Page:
Today we held a seminar titled “Making Sense of China’s Belt and Road Initiative – What’s at Stake for Sweden and Europe?” marking the establishment of the Stockholm Belt and Road Observatory, a research network created to tackle questions arising in relation to BRI and China’s growing global footprint for which I am the head coordinator.
You can listen to the full seminar here:
FULL TEXT HERE
Over the last year, scholars, pundits, and policymakers interested in China have rhetorically asked whether US President Donald Trump will make President Xi Jinping’s China “great again.” There is now mounting evidence that the answer to that question is “yes.” Since his inauguration, there are a number of ways in which Trump has contributed to China’s rise, and Xi Jinping’s tightening grip on power.
To begin with as we, and others have suggested elsewhere, Trump is making China great again by withdrawing from global responsibilities so that space is left for Xi’s China to step into. Trump’s ‘America First’ policy has involved announcements of withdrawal from international responsibilities and agreements, including the Trans-Pacific Partnership (TPP), UNESCO, the Paris Agreement on climate change, and UN talks on migration. He has threatened to withdraw from the Iranian nuclear deal, a free-trade agreement with South Korea, and NAFTA.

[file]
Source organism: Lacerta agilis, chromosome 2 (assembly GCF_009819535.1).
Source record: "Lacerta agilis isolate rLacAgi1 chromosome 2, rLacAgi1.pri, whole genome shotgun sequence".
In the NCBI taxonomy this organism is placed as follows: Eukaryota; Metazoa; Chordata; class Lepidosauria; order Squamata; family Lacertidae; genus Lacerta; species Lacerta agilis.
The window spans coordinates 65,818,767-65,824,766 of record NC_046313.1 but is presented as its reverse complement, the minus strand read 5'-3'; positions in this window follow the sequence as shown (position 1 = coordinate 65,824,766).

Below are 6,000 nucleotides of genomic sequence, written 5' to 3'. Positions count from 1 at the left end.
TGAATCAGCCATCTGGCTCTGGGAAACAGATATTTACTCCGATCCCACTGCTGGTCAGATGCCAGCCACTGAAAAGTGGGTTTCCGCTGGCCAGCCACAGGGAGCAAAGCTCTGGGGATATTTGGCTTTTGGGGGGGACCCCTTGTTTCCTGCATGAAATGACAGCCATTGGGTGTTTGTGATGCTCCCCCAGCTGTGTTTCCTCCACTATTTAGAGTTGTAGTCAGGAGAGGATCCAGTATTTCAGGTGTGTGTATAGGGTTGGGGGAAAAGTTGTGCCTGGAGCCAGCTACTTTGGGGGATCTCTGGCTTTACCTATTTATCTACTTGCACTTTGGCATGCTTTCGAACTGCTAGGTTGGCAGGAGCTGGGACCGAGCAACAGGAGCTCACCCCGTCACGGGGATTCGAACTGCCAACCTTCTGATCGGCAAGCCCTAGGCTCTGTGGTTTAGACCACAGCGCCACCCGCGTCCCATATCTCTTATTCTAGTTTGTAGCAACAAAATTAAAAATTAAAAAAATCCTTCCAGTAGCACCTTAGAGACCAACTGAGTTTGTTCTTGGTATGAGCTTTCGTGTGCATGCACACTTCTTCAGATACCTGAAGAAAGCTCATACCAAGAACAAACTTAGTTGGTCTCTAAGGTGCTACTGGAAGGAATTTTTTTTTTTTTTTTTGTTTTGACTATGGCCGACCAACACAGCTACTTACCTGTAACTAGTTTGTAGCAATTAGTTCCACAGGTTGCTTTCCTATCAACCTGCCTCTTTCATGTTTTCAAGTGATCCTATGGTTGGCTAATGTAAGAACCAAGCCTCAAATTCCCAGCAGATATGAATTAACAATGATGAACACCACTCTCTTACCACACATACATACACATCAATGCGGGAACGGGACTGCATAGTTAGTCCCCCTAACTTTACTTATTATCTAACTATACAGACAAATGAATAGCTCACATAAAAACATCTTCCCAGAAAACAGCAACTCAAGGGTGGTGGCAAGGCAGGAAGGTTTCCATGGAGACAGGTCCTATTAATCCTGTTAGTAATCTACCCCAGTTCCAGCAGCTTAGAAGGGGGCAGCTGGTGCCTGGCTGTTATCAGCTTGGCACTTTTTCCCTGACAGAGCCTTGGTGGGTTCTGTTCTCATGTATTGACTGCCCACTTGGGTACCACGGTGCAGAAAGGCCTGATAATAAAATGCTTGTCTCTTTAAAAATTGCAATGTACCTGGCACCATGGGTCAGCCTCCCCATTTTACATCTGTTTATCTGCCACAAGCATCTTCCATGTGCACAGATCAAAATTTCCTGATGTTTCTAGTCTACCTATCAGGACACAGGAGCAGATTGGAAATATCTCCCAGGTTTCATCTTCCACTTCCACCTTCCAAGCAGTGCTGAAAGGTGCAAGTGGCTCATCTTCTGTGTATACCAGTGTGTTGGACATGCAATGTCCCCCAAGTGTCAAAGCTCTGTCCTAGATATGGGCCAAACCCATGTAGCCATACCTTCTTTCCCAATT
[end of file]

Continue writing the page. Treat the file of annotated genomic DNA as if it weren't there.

At the same time, Xi’s China has pursued the opposite policy, investing in exactly the kinds of overseas initiatives that built America’s global influence, including foreign aid and investment, overseas security, and education. The ‘Belt and Road Initiative’ – China’s massive connectivity project and Xi’s flagship foreign policy – has fortuitously emerged in this newly opened space.
“Will Trump make China great again? The belt and road initiative and international order” – new article in Chatham House’s International Affairs with Astrid H. M. Nordin) – full text on https://doi.org/10.1093/ia/iix242
Conference proceedings from the workshop ” Hybrid Threats and Asymmetric Warfare : What to do?” has now been published. Read the key points and conclusions here [FULL TEXT].
On December 7-8, 2017 I am organising a conference on “The power of narratives in East Asian International Relations” together with Prof. Linus Hagström and Assoc. Prof. Karl Gustafsson. This is part of the Power Shift in East Asia project funded by the Marianne and Marcus Wallenberg Foundation.
During the two days, leading researchers from around the world gather to focus on a variety of themes such as for example Okinawa-Taiwan narratives and counter-narratives, the Senkaku/Diaoyutai Islands dispute through narratives, regional narratives and expectations on China as a leading power in Southeast Asia, memes, narratives, and an emergent US-China security dilemma and more. The forum gathers international guests and prominent researchers such as Alice Ba, Alastair Iain Johnston, Peter Gries, LHM Ling, Mari Nakamura, Kosuke Shimizu, Hidekazu Sakai and others.